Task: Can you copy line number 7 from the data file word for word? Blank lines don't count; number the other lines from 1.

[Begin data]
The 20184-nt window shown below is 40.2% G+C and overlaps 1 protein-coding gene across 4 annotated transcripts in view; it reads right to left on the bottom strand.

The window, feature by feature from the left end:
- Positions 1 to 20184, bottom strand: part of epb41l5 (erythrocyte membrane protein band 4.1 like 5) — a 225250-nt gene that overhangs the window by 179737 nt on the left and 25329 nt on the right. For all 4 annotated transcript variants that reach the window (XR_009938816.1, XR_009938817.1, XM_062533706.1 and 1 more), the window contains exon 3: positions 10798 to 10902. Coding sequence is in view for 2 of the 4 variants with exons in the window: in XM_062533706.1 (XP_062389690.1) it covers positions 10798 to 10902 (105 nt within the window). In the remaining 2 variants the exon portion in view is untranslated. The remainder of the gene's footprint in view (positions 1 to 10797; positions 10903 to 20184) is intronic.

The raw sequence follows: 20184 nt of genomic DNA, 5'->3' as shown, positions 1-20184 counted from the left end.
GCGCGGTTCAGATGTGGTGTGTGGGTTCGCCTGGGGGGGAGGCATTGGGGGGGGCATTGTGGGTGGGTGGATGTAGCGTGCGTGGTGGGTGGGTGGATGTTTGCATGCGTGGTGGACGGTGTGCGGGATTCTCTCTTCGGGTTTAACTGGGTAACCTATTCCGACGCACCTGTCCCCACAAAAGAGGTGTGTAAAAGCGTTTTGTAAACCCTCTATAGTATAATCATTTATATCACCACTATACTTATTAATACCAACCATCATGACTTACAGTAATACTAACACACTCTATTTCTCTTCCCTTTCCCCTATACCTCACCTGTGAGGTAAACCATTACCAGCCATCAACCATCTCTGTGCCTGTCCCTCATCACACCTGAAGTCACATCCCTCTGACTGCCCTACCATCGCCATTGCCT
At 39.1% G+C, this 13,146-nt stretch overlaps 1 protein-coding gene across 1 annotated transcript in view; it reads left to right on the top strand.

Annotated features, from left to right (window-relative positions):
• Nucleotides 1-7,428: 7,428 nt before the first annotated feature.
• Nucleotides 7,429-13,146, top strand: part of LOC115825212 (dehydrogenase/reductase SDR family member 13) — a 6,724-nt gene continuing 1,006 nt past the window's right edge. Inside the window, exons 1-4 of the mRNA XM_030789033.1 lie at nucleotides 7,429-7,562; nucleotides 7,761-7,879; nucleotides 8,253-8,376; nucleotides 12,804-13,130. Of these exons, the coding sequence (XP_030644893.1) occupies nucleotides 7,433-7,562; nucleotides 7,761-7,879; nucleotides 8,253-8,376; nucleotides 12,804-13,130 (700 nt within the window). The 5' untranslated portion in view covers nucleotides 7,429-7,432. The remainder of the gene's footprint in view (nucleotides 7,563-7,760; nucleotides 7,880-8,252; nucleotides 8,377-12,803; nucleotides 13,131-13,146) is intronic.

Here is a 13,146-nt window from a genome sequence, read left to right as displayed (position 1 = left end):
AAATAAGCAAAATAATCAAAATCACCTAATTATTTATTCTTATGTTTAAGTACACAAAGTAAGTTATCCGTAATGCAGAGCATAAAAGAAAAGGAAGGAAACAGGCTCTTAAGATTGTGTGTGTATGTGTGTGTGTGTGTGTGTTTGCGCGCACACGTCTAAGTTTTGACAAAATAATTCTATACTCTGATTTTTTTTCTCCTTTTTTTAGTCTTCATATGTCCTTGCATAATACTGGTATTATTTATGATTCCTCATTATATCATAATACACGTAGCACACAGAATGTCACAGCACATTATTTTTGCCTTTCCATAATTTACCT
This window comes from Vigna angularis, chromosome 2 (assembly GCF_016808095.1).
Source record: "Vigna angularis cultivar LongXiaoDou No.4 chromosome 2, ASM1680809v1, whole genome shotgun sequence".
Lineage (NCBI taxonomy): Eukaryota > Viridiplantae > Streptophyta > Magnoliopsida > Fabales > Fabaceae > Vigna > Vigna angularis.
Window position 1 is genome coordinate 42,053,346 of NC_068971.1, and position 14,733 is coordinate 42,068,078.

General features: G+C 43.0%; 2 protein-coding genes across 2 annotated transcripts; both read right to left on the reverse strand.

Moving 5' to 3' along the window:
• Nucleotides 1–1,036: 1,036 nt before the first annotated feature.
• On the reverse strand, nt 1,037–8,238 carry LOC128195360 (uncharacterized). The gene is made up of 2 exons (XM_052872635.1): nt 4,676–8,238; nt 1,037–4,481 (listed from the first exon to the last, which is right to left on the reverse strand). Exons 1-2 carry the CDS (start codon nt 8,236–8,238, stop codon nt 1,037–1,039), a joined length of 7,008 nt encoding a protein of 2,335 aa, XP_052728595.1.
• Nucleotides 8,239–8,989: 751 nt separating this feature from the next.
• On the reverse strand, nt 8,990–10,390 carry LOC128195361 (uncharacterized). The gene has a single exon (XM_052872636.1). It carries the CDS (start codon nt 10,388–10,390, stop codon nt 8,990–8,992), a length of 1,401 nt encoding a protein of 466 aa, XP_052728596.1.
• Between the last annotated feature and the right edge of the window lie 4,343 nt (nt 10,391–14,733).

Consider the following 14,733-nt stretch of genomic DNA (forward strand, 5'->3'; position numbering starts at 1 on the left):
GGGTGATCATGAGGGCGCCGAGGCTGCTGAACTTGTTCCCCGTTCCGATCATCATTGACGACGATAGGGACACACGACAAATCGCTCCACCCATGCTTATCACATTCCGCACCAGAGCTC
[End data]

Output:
Annotated features, from left to right (window-relative positions):